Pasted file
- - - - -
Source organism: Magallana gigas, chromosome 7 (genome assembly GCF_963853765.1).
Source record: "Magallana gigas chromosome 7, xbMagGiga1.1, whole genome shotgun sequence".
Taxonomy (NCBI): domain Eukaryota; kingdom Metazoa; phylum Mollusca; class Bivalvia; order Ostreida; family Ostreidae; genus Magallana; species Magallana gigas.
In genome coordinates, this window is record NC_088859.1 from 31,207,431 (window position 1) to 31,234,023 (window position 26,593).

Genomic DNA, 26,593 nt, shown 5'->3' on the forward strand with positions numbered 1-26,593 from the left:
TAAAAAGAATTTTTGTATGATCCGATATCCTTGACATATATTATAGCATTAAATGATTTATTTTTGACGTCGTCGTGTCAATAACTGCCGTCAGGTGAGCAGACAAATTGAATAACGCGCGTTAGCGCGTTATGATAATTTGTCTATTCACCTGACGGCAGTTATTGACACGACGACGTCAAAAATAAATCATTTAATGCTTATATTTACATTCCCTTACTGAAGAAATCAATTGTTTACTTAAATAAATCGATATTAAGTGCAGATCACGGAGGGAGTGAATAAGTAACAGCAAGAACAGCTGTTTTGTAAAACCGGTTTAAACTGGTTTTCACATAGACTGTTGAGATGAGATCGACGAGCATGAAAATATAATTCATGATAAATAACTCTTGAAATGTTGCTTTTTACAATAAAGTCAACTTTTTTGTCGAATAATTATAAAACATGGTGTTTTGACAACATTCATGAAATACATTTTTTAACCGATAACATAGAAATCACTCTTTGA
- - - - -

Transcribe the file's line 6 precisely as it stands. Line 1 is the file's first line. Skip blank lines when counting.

TAAAAAGAATTTTTGTATGATCCGATATCCTTGACATATATTATAGCATTAAATGATTTATTTTTGACGTCGTCGTGTCAATAACTGCCGTCAGGTGAGCAGACAAATTGAATAACGCGCGTTAGCGCGTTATGATAATTTGTCTATTCACCTGACGGCAGTTATTGACACGACGACGTCAAAAATAAATCATTTAATGCTTATATTTACATTCCCTTACTGAAGAAATCAATTGTTTACTTAAATAAATCGATATTAAGTGCAGATCACGGAGGGAGTGAATAAGTAACAGCAAGAACAGCTGTTTTGTAAAACCGGTTTAAACTGGTTTTCACATAGACTGTTGAGATGAGATCGACGAGCATGAAAATATAATTCATGATAAATAACTCTTGAAATGTTGCTTTTTACAATAAAGTCAACTTTTTTGTCGAATAATTATAAAACATGGTGTTTTGACAACATTCATGAAATACATTTTTTAACCGATAACATAGAAATCACTCTTTGA